The 2022 Edelman Trust Barometer reveals that businesses retain their position as the most trusted institution, with expectations even higher due to the government’s failure to lead during the pandemic.
By an average margin of five to one, respondents in the 28 countries surveyed want businesses to play a bigger role in addressing climate change, economic inequality, retraining the workforce and tackling climate change. racial injustice.
All stakeholders want the company to fill the void, with nearly 60% of consumers buying brands based on their values and beliefs, nearly 6 in 10 employees choose a workplace based on shared values and expect their CEO to take a stand on societal issues, and 64% of investors who seek to support companies aligned with their values.
“Business must now be the stabilizing force that delivers action and tangible results on society’s most critical issues,” said Richard Edelman, CEO of Edelman.
“Societal leadership is now a core business function.”
Business diverged even further from government, outperforming it by 53 points on competence and 26 points on ethics. More than 8 in 10 respondents want CEOs to be the face of change, to lead policy, not politics.
Germany (65%) and Canada (65%) remained the most trusted national brands, followed by Japan (59%) and the UK (58%). India (36%) and China (34%) remain the least reliable.
Inequalities must be tackled
There is a risk for companies to get so involved in social issues. More than half of respondents (52%) say capitalism is doing more harm than good in its current form and that there is now a record 15-point trust gap between high-income earners (Trust Index of 62) and people with low income (trust index of 47).
This year’s report reveals a vicious circle of mistrust fueled by the government and the media. Globally, a majority of people think journalists (67%, up 8 points) and government leaders (66%, up 9 points) lie to them, and nearly one in two respondents considers the government (48%) and the media (46%) as divisive forces in society.
“This vicious circle of mistrust threatens the stability of society,” Edelman says. “It’s a deadly grip where the media chases clicks and the government chases votes, both fueling a cycle of misinformation and division and exploiting it for commercial and political gain.”
Government was the most trusted institution in the May 2020 Edelman Trust Barometer: Spring Update. He was expected to be in the lead at the height of the pandemic, but he has since suffered a dramatic fall, dropping 13 points from 65% to 52%.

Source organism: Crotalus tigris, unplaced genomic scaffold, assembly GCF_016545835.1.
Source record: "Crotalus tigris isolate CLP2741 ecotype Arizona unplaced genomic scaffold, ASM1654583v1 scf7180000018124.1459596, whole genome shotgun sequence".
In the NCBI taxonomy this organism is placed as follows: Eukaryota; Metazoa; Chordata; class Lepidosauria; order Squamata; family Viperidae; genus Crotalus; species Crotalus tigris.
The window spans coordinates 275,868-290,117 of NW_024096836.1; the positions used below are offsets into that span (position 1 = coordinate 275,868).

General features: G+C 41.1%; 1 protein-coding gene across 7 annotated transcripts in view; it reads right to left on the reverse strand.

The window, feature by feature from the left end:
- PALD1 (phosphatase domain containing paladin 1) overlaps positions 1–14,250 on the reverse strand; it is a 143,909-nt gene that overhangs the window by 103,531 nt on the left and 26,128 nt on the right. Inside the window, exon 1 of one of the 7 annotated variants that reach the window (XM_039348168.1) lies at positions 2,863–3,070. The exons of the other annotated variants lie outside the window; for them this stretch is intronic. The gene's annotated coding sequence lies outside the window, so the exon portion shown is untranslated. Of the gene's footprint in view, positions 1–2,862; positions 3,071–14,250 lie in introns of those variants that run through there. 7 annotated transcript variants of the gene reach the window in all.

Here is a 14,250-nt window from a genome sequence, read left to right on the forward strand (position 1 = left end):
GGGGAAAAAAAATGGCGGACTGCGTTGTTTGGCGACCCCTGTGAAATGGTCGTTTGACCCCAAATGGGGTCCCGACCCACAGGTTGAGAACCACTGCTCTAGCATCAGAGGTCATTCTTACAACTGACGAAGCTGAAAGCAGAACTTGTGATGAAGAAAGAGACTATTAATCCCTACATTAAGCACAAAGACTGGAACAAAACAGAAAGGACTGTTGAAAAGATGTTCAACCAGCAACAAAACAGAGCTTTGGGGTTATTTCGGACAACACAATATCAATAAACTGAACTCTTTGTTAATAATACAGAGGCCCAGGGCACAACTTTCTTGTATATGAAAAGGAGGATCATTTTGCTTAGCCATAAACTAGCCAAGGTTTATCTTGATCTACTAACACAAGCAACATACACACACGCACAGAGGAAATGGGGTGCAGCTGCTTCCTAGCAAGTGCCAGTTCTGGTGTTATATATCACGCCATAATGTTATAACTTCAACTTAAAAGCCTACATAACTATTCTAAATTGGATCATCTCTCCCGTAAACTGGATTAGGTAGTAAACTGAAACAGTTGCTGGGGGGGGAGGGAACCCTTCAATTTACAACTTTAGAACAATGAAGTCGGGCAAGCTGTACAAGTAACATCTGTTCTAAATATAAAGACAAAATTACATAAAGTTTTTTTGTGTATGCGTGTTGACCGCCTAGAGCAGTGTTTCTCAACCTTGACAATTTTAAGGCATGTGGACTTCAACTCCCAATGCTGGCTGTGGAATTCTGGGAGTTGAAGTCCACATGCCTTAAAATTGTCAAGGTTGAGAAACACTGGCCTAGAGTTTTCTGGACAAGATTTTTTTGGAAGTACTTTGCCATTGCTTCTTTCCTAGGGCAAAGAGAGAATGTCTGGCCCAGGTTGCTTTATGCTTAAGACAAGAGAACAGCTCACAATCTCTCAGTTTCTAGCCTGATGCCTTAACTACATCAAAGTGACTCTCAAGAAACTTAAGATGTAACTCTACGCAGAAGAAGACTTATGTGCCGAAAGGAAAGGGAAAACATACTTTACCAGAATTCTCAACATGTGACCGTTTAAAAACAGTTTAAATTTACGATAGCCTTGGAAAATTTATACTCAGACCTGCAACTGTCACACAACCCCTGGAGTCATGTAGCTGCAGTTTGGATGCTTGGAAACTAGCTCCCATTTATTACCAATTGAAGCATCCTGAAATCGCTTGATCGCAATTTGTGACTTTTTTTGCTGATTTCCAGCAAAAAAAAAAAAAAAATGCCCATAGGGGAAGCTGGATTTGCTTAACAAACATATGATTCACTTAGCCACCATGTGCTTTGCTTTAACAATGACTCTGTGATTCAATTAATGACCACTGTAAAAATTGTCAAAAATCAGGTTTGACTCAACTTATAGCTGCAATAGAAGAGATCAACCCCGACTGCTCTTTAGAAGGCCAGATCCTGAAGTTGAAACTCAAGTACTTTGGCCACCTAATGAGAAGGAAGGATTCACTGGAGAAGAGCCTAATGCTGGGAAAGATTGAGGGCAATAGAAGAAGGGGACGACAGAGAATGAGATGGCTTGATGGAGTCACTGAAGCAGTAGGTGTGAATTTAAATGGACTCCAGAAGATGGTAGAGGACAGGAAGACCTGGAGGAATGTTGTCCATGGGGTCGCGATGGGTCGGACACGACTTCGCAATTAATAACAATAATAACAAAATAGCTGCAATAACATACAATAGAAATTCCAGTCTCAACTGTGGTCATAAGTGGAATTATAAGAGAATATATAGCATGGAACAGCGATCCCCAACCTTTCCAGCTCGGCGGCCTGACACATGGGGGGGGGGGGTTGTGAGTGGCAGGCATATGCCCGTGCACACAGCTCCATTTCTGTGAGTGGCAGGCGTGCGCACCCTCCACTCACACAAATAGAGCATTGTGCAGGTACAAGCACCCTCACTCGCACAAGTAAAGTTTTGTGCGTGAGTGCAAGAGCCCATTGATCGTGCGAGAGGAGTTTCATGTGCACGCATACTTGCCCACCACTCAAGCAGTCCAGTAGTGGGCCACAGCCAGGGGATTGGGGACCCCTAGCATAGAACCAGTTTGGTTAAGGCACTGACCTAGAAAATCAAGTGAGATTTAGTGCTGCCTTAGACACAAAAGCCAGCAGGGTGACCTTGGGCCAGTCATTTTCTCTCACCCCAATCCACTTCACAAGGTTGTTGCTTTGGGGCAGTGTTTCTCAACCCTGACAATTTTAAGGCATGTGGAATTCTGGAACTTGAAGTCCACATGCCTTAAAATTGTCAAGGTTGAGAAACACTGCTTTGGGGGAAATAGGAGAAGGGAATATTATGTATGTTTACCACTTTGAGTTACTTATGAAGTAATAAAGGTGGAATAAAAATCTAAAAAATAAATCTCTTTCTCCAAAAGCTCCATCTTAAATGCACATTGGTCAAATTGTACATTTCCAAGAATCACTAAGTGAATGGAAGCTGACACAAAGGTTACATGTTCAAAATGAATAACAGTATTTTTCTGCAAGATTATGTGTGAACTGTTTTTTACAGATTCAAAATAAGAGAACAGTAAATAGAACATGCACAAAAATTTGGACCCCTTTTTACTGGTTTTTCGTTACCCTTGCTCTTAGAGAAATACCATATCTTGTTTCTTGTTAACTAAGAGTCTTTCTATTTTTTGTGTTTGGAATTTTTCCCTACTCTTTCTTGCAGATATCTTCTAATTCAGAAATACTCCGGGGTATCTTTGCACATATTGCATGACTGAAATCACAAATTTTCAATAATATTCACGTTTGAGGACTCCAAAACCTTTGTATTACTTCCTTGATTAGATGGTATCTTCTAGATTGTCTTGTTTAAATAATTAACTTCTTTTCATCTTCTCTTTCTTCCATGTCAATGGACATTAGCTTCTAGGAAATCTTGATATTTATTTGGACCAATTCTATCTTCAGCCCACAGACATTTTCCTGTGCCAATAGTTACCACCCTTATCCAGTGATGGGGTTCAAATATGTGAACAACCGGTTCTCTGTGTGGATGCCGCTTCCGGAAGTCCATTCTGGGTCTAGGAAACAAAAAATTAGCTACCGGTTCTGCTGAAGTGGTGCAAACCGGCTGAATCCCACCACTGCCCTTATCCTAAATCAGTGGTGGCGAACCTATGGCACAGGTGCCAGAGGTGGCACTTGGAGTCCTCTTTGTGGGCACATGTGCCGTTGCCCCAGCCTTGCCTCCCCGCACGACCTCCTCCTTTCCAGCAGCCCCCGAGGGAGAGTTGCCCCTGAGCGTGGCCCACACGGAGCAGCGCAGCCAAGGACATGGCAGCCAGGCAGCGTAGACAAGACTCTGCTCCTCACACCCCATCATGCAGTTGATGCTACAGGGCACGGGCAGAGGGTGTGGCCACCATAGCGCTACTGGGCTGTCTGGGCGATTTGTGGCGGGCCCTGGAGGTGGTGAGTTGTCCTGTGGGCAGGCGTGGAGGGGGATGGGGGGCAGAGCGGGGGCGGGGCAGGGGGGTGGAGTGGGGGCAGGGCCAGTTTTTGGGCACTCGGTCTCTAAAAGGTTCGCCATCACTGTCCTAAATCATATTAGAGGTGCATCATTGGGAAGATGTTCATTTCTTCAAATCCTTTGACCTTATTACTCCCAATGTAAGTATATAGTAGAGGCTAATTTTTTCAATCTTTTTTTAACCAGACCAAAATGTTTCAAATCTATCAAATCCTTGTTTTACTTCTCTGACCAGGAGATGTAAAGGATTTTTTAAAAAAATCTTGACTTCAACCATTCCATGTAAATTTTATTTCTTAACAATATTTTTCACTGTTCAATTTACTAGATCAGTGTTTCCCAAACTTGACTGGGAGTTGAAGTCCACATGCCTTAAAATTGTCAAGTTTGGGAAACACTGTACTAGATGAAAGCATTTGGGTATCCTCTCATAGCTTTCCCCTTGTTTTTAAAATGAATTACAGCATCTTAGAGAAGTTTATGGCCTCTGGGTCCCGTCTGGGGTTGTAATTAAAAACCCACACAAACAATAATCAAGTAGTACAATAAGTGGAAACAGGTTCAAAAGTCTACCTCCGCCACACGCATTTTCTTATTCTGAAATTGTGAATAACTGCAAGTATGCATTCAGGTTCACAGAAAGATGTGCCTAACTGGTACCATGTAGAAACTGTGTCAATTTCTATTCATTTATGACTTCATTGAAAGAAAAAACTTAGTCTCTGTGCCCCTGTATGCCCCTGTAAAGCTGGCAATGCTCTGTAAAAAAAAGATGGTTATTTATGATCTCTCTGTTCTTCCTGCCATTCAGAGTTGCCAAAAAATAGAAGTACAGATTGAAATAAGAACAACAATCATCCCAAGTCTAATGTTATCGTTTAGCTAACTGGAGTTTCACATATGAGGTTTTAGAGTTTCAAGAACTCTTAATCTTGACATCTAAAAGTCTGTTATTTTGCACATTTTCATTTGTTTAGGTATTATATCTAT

Additionally, distrust has become the default rule, with most respondents (59%) saying they tend to be suspicious until they see proof that something is trustworthy, and 64% think that people in their country do not have the capacity to have constructive and civil debates.
“To restore trust, businesses will need to pursue their societal role,” said Dave Samson, vice president of corporate affairs. “But more than that, it will require all institutions to demonstrate tangible progress and restore confidence in society’s ability to build a better future for all, focus on long-term thinking rather than short-term benefits and provide reliable and factual information.”
Other key findings from the 2022 Edelman Trust Barometer include:
- Over the past decade, trust in all news sources has fallen except owned media (43%), which has increased by one point. Social media (37%) saw the biggest drop at eight points, followed by traditional media (57%) at five points and search engines (59%) at three points. Concern over the use of fake news as a weapon has reached an all-time high of 76%. The most credible source of information is communications from “My employer” (65%).
- Government officials (42%) and journalists (46%) are again the least trusted social leaders, while “My colleagues” (74%) and scientists (75%) are the most trusted.
- The political chasm in the United States shows all signs of widening, with overall confidence among Democrats (trust index of 55) 20 points higher than among Republicans (trust index of 35). The biggest gaps are in trust in the media (a 31-point gap, with Democrats at 55% versus Republicans at 24%) and government (24 points, with Democrats at 53% versus Republicans at 29% ).
- Technology (74%) was the most trusted sector, followed by education (69%) and healthcare (69%). Social media (44%) continued its decline with a drop of 2 points, solidifying its position as the least trusted sector.